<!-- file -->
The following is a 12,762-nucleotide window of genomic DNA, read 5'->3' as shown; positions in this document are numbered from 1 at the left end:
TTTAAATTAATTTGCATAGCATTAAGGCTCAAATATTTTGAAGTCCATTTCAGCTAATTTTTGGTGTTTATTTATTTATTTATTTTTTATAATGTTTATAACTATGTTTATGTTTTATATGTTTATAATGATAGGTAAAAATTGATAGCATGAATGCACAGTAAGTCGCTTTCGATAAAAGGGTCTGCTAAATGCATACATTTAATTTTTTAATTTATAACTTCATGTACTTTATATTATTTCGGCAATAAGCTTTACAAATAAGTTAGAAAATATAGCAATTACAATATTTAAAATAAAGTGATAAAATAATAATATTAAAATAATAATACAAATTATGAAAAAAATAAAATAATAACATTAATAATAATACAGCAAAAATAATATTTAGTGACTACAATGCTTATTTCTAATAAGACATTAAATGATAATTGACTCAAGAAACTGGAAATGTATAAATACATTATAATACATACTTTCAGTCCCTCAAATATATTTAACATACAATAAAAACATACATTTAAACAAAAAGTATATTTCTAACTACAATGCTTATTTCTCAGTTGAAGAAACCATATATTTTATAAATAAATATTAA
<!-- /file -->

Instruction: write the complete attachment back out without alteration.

The following is a 12,762-nucleotide window of genomic DNA, read 5'->3' as shown; positions in this document are numbered from 1 at the left end:
TTTAAATTAATTTGCATAGCATTAAGGCTCAAATATTTTGAAGTCCATTTCAGCTAATTTTTGGTGTTTATTTATTTATTTATTTTTTATAATGTTTATAACTATGTTTATGTTTTATATGTTTATAATGATAGGTAAAAATTGATAGCATGAATGCACAGTAAGTCGCTTTCGATAAAAGGGTCTGCTAAATGCATACATTTAATTTTTTAATTTATAACTTCATGTACTTTATATTATTTCGGCAATAAGCTTTACAAATAAGTTAGAAAATATAGCAATTACAATATTTAAAATAAAGTGATAAAATAATAATATTAAAATAATAATACAAATTATGAAAAAAATAAAATAATAACATTAATAATAATACAGCAAAAATAATATTTAGTGACTACAATGCTTATTTCTAATAAGACATTAAATGATAATTGACTCAAGAAACTGGAAATGTATAAATACATTATAATACATACTTTCAGTCCCTCAAATATATTTAACATACAATAAAAACATACATTTAAACAAAAAGTATATTTCTAACTACAATGCTTATTTCTCAGTTGAAGAAACCATATATTTTATAAATAAATATTAA